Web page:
Venessa Sambai Ulek has made her mission in life to empower Iban girls, and bring social and economic change to her community in Sarawak. She knows how to achieve her goal, too: education.
“Education is the key to a better life,” she says with conviction. “I don’t only mean academic achievement but also in terms of building character and resilience.”
The eldest of three, Venessa says she always knew she wanted a better life, not just for her siblings but her community as well. She pushed herself to excel in school, determined to be the first in her family to graduate from university, to be an example for her sister and brother.
“When I was young, we lived in a longhouse in Sungai Bidut, Sibu. I had to get up at 5am, we had to cross the river, then take a long bus ride to get to school. It was tiring and I remember thinking I didn’t want my siblings to go through that,” the 29-year-old shares.
“Seeing how difficult it was, my father moved us from the longhouse to live across the river, to make going to school easier because he wanted more for us. So, I wanted to further my studies because I love learning and also because my family had high hopes that I could ‘do the ‘impossible’.”
Venessa and her family’s dream was fulfilled when she graduated from Universiti Malaysia Sarawak in 2013 with a degree in cognitive sciences. Upon graduating, she wanted to start a social enterprise to resolve her community’s issues, but she didn’t know how to realise her ambition.
“I wanted to use my degree to address current needs in society. I wanted to start my own social initiative, but I didn’t have the skills yet. The next best thing was to work with existing social enterprises in Malaysia and learn from them,” she says.
“So, when I found Teach For Malaysia (TFM), it seemed perfect. Not only could I link my degree in cognitive sciences to issues in the classroom, I could also gain entrepreneurship skills.”
TFM is an independent, nonprofit organisation that recruits young graduates to teach in high-need schools across Malaysia.
Teaching students to hope
Venessa taught for two years at a Sungai Bayor secondary school in Selama, Perak. It was her first time in Peninsular Malaysia and though she was excited, her mother was anxious.
“It was my first time away from home and my first time flying. My mother was worried and tried to persuade me to stay home. But she knew how stubborn I was, so my parents let me go.
“My experience as a teacher was amazing. The best part was my interaction with the students. Whether in class or out, I had the opportunity to teach them to dream.
“Through our conversations, they began to think of possibilities beyond their own town. It was very gratifying when I learned, after I left, that some of them had gone on to university.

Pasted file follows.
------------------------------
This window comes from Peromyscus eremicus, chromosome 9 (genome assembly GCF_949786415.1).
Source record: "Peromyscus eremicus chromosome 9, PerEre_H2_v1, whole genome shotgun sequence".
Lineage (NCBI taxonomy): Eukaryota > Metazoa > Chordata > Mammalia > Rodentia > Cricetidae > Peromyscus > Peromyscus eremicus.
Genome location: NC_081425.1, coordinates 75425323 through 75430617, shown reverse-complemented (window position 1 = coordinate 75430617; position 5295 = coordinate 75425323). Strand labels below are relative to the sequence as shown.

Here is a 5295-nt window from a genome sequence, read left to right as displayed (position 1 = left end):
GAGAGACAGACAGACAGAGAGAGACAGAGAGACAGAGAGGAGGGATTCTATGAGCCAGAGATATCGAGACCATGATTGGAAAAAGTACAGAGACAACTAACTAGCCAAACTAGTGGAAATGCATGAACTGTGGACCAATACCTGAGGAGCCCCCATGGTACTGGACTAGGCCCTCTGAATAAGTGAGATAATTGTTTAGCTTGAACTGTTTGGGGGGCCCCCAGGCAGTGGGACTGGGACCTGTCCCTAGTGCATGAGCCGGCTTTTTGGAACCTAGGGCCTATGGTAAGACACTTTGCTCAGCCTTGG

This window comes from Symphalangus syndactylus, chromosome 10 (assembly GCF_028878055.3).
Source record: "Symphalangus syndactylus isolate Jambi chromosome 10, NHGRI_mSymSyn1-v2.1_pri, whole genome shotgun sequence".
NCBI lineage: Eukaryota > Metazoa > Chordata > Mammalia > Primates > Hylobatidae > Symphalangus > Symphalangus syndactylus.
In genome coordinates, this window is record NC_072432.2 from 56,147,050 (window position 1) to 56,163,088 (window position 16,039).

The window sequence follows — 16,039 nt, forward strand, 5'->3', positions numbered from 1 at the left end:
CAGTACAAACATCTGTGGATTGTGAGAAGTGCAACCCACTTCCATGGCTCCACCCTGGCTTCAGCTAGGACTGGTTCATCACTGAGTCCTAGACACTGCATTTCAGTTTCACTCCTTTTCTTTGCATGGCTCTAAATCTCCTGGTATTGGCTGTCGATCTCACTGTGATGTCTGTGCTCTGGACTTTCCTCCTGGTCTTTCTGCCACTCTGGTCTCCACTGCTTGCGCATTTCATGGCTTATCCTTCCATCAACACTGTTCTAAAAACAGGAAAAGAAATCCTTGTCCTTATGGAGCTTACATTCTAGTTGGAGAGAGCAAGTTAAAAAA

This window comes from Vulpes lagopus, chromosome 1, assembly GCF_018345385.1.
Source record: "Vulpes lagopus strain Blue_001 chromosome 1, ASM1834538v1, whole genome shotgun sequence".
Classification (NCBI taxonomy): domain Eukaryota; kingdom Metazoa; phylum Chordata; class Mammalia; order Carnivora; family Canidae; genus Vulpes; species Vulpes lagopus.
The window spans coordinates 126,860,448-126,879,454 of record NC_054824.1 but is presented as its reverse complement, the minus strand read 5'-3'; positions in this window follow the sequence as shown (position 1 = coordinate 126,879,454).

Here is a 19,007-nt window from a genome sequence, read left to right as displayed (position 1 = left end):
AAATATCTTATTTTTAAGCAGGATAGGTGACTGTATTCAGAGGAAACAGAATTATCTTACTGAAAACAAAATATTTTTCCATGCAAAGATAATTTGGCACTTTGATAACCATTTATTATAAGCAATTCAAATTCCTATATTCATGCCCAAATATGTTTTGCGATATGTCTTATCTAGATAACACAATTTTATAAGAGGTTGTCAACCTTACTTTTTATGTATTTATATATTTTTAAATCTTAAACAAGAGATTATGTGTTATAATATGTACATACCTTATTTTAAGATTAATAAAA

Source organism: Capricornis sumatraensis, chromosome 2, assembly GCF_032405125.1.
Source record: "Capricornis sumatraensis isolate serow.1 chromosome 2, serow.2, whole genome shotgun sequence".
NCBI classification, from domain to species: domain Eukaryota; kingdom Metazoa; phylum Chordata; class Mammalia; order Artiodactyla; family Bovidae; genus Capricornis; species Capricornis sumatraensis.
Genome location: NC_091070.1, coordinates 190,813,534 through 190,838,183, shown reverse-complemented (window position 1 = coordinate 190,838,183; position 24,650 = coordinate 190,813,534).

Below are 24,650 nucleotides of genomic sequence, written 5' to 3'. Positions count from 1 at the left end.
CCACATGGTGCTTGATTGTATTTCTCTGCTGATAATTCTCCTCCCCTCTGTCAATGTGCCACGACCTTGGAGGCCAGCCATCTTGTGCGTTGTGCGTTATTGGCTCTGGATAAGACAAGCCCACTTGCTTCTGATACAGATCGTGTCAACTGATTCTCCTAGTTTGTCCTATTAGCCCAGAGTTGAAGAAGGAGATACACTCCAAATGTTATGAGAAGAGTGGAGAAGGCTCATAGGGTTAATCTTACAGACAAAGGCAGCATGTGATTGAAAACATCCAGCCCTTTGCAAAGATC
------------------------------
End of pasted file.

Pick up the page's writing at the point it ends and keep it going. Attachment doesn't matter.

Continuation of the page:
“One of them even shared his dream of starting an orphanage to benefit the community. These are things that make me proud. Teachers have an influence, and education can change lives.”
Venessa’s TFM fellowship ended in 2015, but she didn’t leave the field. She joined Leap Ed, an education service provider that works with the Ministry of Education to implement best international practices in pedagogy and management systems within Malaysian schools.
Though she’s now back in Sarawak with her family, her work has her travelling all over Malaysia to facilitate different school projects in various states. In fact, Venessa is now a frequent flyer and takes advantage of the affordable flights that allow her to crisscross Malaysia with ease.
“I feel that I have embraced the tradition of the Iban tribe called bejalai (to travel and gain experience and knowledge) which used to be a man’s privilege. I have the opportunity to travel, gain knowledge, and experience from the people I have met and the places I have been to. And I’m still learning,” she says.
Empowering Iban girls
Venessa finds her work invigorating but she hasn’t lost sight of her goal. She is unwavering in her resolve to empower the girls and young women in her community.
“I have to because I know what empowerment can do. I have been empowered by my family which has shaped me and changed my life’s trajectory. As a teacher, I tried to empower my students and I’ve seen how empowerment had an impact on them.
“Next, I hope I can empower Iban girls to do more with their lives. I’m not saying they aren’t good enough but when a woman is empowered enough she can empower her family.
“My mother is a nurse and so I know how important it is for young mothers to be empowered,” shares Venessa.
For instance, an educated mother is empowered to make better choices for her children’s health, such as choosing to breastfeed rather than feed her baby condensed milk, she explains.
“Empowerment doesn’t necessarily mean getting women to make big changes. It also means helping them to live better and healthier,” says Venessa.
To this end, she is working to raise awareness about the need to empower young schoolgirls.
“I was very privileged to join the Global Girls Education Fellowship, an initiative from Teach For All where nominated fellows, alumni, and staff from Teach For Malaysia, Teach For India, Teach For Bangladesh, Teach For Nepal, Teach For Ghana, and Teach For Afghanistan discussed issues particularly on girls’ education, seeking to find solutions to the current problems faced by the respective countries.
“In Malaysia, one of our alumni is currently doing a research on gender equality in our classrooms and we hope to use her research to inform programmes for our young schoolgirls,” she says, full of hope.